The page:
Playing Shakespeare with Deutsche Bank: Romeo and Juliet Is An Exciting, Visceral Take On A Romantic Classic: Review

Playing Shakespeare with Deutsche Bank Romeo and Juliet
Image credit: David Jensen


The company of Playing Shakespeare with Deutsche Bank: Romeo and Juliet want you to know it isn’t a run-of-the-mill Shakespeare production. There’s graffiti on the walls of Shakespeare’s Globe, a mini skatepark in the centre of the yard, murals to victims of knife crime, and the beginning of the play is signified by a masked hoodlum lurking through the audience on a BMX. Knife crime is not something you’d expect to be so intricately woven into Shakespeare’s most iconic love story. However, when watching a fast-paced, 90-minute adaption set in modern day, it is in fact one of the play’s most integral themes.

Adapting one of Shakespeare’s most well-known plays for a younger, modern day audience is arguably a challenge, but theatre director Lucy Cuthbertson did so with exceptional grace. At a tight 90-minute runtime (the original being over 2 hours), this adaption clearly intends to fully engage its audience and maintain their attention until the tragic end. Not only do the actors constantly interact with audience members, the language maintains its Shakespearean integrity whilst being engaging for a modern audience. It is spoken as if it were written today, and delivered by an exceptionally charismatic cast.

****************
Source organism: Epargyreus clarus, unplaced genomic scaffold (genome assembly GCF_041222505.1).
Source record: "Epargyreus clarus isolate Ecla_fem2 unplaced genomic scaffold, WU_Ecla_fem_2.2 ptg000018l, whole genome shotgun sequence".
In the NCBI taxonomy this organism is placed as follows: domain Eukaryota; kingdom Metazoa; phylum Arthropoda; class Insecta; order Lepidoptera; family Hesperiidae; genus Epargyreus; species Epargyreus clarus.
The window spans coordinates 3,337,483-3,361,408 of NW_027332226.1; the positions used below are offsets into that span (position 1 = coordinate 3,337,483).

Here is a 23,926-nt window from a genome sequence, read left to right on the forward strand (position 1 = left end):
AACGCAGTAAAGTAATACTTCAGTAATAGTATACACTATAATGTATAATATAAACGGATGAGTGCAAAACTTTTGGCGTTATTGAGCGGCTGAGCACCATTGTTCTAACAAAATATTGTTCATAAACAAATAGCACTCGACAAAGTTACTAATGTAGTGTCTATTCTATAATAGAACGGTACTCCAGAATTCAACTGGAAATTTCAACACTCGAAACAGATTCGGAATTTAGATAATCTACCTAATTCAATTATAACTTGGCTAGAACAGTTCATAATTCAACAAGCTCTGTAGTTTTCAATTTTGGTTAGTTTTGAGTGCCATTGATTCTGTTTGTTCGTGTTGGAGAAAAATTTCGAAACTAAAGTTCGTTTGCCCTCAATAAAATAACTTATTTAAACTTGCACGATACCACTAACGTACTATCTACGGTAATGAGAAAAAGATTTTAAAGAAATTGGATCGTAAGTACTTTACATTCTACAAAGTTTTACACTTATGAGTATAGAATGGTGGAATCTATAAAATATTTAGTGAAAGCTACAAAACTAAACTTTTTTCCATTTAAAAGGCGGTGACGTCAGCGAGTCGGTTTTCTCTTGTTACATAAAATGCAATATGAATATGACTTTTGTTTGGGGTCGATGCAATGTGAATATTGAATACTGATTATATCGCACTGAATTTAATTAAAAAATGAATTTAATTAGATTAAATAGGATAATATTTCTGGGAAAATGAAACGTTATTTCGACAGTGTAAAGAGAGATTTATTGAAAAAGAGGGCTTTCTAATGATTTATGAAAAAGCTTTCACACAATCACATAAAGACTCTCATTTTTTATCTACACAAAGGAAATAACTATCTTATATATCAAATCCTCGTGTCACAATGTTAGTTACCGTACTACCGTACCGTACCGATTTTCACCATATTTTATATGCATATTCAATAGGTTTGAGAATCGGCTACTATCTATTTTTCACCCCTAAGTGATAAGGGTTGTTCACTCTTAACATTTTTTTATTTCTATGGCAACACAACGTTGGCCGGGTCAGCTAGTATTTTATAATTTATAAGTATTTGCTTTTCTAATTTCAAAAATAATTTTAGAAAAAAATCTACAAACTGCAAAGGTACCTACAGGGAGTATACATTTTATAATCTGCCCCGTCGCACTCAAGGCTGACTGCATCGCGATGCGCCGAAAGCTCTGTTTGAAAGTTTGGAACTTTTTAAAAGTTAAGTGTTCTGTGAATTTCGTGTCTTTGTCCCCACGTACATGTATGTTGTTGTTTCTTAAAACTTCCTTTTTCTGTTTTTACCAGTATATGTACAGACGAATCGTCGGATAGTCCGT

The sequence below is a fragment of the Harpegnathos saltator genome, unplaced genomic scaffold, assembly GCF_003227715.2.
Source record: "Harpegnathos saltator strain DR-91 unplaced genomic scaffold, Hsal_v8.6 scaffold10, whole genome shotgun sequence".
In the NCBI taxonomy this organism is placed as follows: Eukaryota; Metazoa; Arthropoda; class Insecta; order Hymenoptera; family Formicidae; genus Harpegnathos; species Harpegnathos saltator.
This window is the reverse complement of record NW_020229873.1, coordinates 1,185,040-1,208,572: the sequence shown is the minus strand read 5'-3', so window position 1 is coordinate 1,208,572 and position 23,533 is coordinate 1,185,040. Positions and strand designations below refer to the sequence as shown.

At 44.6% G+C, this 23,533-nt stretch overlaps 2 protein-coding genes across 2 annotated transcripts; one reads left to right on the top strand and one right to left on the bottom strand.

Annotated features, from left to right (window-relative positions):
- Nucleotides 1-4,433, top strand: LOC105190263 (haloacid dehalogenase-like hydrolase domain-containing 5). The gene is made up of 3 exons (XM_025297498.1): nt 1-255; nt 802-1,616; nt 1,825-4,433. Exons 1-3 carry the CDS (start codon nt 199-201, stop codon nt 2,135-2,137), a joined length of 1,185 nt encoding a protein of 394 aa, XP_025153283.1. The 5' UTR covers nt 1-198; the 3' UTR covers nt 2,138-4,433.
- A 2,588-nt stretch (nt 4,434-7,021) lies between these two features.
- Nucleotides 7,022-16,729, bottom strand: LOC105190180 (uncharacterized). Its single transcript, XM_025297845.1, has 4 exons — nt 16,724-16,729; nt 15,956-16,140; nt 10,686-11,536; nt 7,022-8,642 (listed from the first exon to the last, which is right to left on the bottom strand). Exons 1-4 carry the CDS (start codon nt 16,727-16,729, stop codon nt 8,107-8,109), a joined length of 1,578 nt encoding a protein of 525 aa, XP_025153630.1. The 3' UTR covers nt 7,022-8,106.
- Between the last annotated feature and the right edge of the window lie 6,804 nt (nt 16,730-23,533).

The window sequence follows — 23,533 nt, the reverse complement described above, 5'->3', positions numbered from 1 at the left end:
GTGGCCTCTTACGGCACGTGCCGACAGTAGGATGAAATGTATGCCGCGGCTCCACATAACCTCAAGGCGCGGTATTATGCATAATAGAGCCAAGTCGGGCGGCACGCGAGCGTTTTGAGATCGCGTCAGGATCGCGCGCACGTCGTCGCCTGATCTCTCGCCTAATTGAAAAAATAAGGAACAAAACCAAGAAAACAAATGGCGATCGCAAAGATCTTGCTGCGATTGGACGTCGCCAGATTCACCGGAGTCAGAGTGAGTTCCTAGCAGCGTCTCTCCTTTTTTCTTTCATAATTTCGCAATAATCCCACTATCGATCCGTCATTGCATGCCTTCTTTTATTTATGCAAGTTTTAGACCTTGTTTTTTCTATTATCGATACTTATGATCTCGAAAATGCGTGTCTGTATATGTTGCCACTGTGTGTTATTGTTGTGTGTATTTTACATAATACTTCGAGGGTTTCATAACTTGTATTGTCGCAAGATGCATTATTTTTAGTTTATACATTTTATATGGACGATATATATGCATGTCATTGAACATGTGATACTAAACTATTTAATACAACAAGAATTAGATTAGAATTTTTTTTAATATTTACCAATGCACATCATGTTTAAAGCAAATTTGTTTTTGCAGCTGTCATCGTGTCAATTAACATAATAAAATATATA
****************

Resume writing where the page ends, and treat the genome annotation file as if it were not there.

The titular characters are played by Hayden Mampasi and Felixe Forde, respectively, whose chemistry makes them the most easily likeable characters in a cast of intimidating-looking supporting characters. One of the play’s highlights is the balcony scene, where Mampasi stands amid the audience, addressing a smitten Forde leaning out over the Globe’s balcony. Ashley Byam’s performance as Mercutio is also a highlight: a combination of the loveable flamboyance of Ncuti Gatwa’s Eric from Netflix’s Sex Education and Harold Perrineau’s own Mercutio from Baz Luhrmann’s endearing 1996 adaption Romeo + Juliet.

The action on stage is backed by a trio of percussionists on the back of the stage balcony (Rosie Bergonzi, Zands Duggan and Dave Price), notably so in the Montague and Capulet party scene. The big band-style drumming and percussion makes some scenes in the play almost like a musical—the entire cast dancing in sequence which resulted in a rapturous applause. One dance sequence in particular is presented as a hallucination after Juliet drinks the potion. The cast comes out dressed as if they were in Mamma Mia! and Simeon Desvignes’ Paris stripped down in the most out-of-pocket scene I’ve seen in a Shakespeare play. I understood the appeal intended for a younger audience, but it made me feel as if it took that appeal a little too seriously, which compromised the tone of the scene.

Playing Shakespeare with Deutsche Bank: Romeo and Juliet promises a great introduction to Shakespeare for younger audiences, which it delivers. The performances are engaging enough to keep anyone invested even when the action is minimal and it is simply two characters having a conversation. The choice to set the play in modern South London makes it not only easily accessible for today’s younger audience, but also reminds us how resonant its messages still are today. It uses its intricate plot about love spawning from hate to deliver poignant messages about knife crime and gang violence. It is here where this adaption truly shines, and yet again showed why Shakespeare’s work will remain indefinitely exceptional.

Words by Gareth Griffiths

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